The X-Files was one of the first procedural shows that even though it was billed as sci-fi it actually transcended that genre by dabbling in so many others. At times it was a drama, or a suspense conspiracy driven thriller, at others it was horror, there were even occasional comedic episodes but it always retained a sensibility that grounded it.
You could never pigeon-hole the show and say it fit a stereotype. Even in the course of the 3 episodes we’ve seen in this revival thus far, the show is dipping into various genres and themes. “Mulder & Scully Meet The Were-Monster” is an episode that is too hard to summarise and possibly even review but it is most definitely in the comedic vein. Haters to the left please …
*** Beware of Were-Spoilers ***
To try and spill out a linear synopsis of what happens in this episode would not only ruin all the fun of it, but would probably dent the magic of this episode too. So instead I’ll cover some of the reasons why I feel this was an instant classic and why it really is an homage to the show itself.
Writer and executive producer Darin Morgan has crammed so many easter eggs and call backs to the show that for any old school X-Files fan this is borderline genius. For anybody who wants to, Vulture compiled a great list of all the easter eggs. I’ll admit that for new fans (and some older fans) the OTT nature and outright LOL style comedy seems a little out of place and may even put people off. But considering how dark last week’s episode “Founders Mutation” was, I felt it was a nice change to go with something fun and as Mulder puts it “silly”. Taking into context the show is about paranormal things, it’s hardly fair to expect the show to consistently keep it serious.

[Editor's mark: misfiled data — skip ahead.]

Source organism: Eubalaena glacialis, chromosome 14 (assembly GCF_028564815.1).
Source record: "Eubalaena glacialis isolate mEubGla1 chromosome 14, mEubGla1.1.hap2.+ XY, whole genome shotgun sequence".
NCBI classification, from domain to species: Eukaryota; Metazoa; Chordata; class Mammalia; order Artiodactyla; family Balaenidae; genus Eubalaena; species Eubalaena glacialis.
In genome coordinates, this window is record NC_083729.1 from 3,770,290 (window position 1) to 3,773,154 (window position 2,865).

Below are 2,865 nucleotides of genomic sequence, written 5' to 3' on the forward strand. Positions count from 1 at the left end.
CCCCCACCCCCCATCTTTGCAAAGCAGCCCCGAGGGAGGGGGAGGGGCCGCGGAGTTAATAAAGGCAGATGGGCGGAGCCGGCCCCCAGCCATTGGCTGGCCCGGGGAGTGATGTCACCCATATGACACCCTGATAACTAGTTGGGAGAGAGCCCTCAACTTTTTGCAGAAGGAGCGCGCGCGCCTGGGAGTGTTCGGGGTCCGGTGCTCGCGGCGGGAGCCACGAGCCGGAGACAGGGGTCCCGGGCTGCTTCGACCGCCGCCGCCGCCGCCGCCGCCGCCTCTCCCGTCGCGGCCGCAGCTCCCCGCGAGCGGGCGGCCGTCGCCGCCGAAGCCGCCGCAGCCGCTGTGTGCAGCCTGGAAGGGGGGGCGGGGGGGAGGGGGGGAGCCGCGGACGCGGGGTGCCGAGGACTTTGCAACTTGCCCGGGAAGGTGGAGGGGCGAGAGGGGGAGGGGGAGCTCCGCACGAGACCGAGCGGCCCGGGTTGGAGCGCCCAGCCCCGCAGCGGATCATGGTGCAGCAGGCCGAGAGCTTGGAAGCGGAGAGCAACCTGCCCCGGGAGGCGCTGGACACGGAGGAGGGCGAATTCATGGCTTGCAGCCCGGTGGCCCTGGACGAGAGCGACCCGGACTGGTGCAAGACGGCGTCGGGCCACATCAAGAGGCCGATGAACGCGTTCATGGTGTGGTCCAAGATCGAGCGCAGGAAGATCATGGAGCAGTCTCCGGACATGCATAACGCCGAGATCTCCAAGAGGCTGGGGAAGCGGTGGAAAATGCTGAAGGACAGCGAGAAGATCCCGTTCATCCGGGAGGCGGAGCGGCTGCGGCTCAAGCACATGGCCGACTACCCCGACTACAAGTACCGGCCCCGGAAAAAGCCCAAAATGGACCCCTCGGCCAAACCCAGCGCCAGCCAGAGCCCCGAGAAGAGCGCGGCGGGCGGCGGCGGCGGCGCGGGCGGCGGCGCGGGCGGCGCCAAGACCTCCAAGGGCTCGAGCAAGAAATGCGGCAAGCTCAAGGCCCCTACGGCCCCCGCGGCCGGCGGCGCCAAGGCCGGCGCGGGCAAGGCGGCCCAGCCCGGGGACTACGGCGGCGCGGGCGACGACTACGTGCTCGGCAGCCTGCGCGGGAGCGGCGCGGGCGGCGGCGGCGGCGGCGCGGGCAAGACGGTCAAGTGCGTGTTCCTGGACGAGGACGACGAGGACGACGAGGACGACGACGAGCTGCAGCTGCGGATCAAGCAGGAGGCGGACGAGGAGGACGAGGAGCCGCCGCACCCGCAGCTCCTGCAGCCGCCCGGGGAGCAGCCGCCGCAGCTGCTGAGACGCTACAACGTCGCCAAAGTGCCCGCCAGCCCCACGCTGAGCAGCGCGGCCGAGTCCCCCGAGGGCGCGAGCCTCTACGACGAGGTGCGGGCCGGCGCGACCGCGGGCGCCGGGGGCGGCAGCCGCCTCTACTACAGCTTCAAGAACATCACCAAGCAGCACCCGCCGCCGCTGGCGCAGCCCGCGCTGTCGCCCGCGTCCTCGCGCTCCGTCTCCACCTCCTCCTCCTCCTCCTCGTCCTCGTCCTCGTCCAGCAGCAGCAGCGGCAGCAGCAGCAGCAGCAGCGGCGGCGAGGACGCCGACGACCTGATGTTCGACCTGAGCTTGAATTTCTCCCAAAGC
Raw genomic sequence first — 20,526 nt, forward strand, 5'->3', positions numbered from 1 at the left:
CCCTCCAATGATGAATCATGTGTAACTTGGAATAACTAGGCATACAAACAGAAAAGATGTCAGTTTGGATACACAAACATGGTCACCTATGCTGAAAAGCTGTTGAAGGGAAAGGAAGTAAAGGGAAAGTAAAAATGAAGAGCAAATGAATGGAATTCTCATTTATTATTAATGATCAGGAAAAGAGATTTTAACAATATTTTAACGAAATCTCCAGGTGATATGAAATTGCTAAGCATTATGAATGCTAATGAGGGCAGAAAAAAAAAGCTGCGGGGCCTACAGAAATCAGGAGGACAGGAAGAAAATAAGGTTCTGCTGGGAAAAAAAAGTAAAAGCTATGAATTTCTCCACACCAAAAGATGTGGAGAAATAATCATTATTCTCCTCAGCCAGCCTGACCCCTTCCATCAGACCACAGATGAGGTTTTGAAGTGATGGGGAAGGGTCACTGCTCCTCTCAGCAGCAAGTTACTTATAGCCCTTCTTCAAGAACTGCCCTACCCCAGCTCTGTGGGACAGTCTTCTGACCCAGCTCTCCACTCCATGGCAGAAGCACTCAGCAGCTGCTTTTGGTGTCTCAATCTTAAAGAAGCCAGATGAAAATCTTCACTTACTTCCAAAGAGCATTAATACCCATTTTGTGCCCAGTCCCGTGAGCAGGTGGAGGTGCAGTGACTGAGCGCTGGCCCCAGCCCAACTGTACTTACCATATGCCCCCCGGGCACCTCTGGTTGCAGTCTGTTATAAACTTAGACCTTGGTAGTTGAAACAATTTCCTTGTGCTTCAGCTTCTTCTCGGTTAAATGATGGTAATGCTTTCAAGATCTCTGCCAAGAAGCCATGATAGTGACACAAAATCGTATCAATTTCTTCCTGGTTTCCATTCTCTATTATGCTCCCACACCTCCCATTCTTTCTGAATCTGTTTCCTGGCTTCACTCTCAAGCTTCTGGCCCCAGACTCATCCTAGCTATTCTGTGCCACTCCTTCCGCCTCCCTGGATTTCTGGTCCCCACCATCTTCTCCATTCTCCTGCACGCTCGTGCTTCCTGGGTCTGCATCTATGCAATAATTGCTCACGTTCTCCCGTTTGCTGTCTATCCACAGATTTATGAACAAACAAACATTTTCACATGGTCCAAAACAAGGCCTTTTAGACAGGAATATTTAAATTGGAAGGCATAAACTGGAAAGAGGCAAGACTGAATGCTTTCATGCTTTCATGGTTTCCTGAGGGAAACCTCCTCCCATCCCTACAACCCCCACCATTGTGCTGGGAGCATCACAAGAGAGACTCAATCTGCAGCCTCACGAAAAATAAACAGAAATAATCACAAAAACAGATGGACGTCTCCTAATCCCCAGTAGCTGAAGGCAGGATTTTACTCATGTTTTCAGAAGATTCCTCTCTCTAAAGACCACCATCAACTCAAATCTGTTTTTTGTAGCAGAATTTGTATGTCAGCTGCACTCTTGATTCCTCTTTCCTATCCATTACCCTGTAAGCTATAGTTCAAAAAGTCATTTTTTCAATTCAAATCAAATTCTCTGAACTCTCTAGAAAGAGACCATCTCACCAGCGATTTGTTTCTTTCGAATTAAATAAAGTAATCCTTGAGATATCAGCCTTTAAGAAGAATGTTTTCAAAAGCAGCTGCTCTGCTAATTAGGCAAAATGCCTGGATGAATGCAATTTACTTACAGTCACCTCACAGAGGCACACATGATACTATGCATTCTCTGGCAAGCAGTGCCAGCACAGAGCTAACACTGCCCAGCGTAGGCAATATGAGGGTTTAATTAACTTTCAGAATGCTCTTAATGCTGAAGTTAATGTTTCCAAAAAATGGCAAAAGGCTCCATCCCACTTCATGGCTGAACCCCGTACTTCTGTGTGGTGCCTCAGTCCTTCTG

We get to see a shift in our protagonists, with Fox Mulder (David Duchovny) taking up the mantle of being the skeptic. Although Dana Scully (Gillian Anderson) doesn’t fully swing to being a believer, she remains more open-minded than her counterpart. Their back and forth banter in the first act really goes to show you how truly comfortable not only these characters are together, but the actors who play them. Seeing that mindset shift was a nice change, and also reminds us that these two have grown older, wiser and not as easily fooled as they were in their younger days.
The casting of Rhys Darby as Guy Mann, the human version of the Weremonster is genius. An actor who Americans would be familiar with from his Flight Of The Conchord days, but somebody that can embody both the comedic and heartfelt aspects of a rather confused man. The existential crisis he describes to Mulder during the cemetery scene is far too relatable. Speaking of existential crisis, the correlation between what Guy is going through and what Mulder is experiencing has some similarities. When Mulder asks for some sort of internal logic explanation as to Guy’s transformation he replies with “There isn’t even an external logic” which is true. Neither of them seem to understand what is troubling them, they just both know it’s ridiculous.
For all its ridiculousness and silliness what this episode has unlike many others, is a chance for us to connect with the characters on a psychological and emotional level. Yes there are a lot of laugh out loud moments, but there’s plenty of heart in it too. We just need to have enough of an open mind to see past the absurdity and just enjoy the fun of it all.
Review Score: FOUR AND A HALF STARS (OUT OF FIVE)
Watch “Mulder & Scully Meet The Weremonster” on Tenplay via the Channel Ten website. The next episode will screen on Channel Ten this Sunday at 8.30pm.